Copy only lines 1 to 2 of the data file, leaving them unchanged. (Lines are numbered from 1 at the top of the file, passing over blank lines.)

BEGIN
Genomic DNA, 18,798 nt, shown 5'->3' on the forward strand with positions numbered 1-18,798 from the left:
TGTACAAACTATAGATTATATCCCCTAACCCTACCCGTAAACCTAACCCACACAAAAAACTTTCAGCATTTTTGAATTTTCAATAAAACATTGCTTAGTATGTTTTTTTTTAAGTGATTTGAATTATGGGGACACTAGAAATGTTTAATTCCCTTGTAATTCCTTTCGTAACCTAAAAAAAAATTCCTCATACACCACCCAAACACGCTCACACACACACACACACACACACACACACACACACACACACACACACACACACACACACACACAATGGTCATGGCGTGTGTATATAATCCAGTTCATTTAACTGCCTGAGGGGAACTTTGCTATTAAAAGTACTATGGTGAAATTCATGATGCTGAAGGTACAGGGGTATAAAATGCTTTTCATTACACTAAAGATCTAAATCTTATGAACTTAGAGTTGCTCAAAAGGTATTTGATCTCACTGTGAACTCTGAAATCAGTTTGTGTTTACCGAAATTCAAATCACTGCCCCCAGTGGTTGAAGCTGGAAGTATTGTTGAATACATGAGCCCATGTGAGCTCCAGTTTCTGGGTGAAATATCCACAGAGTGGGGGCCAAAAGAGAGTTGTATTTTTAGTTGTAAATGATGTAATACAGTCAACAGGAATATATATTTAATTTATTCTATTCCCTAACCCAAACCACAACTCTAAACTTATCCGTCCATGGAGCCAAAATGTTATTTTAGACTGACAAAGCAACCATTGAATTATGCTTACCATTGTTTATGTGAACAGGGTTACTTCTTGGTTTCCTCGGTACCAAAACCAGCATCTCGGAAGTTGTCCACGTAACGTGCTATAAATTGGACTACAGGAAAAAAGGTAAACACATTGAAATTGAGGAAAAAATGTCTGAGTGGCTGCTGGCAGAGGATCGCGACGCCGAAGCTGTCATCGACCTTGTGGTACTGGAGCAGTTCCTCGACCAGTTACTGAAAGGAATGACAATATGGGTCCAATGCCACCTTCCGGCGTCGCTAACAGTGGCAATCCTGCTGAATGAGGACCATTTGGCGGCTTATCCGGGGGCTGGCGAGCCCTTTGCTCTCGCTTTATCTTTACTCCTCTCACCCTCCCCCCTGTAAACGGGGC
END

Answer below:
Genomic DNA, 18,798 nt, shown 5'->3' on the forward strand with positions numbered 1-18,798 from the left:
TGTACAAACTATAGATTATATCCCCTAACCCTACCCGTAAACCTAACCCACACAAAAAACTTTCAGCATTTTTGAATTTTCAATAAAACATTGCTTAGTATGTTTTTTTTTAAGTGATTTGAATTATGGGGACACTAGAAATGTTTAATTCCCTTGTAATTCCTTTCGTAACCTAAAAAAAAATTCCTCATACACCACCCAAACACGCTCACACACACACACACACACACACACACACACACACACACACACACACACACACACACACACACAATGGTCATGGCGTGTGTATATAATCCAGTTCATTTAACTGCCTGAGGGGAACTTTGCTATTAAAAGTACTATGGTGAAATTCATGATGCTGAAGGTACAGGGGTATAAAATGCTTTTCATTACACTAAAGATCTAAATCTTATGAACTTAGAGTTGCTCAAAAGGTATTTGATCTCACTGTGAACTCTGAAATCAGTTTGTGTTTACCGAAATTCAAATCACTGCCCCCAGTGGTTGAAGCTGGAAGTATTGTTGAATACATGAGCCCATGTGAGCTCCAGTTTCTGGGTGAAATATCCACAGAGTGGGGGCCAAAAGAGAGTTGTATTTTTAGTTGTAAATGATGTAATACAGTCAACAGGAATATATATTTAATTTATTCTATTCCCTAACCCAAACCACAACTCTAAACTTATCCGTCCATGGAGCCAAAATGTTATTTTAGACTGACAAAGCAACCATTGAATTATGCTTACCATTGTTTATGTGAACAGGGTTACTTCTTGGTTTCCTCGGTACCAAAACCAGCATCTCGGAAGTTGTCCACGTAACGTGCTATAAATTGGACTACAGGAAAAAAGGTAAACACATTGAAATTGAGGAAAAAATGTCTGAGTGGCTGCTGGCAGAGGATCGCGACGCCGAAGCTGTCATCGACCTTGTGGTACTGGAGCAGTTCCTCGACCAGTTACTGAAAGGAATGACAATATGGGTCCAATGCCACCTTCCGGCGTCGCTAACAGTGGCAATCCTGCTGAATGAGGACCATTTGGCGGCTTATCCGGGGGCTGGCGAGCCCTTTGCTCTCGCTTTATCTTTACTCCTCTCACCCTCCCCCCTGTAAACGGGGC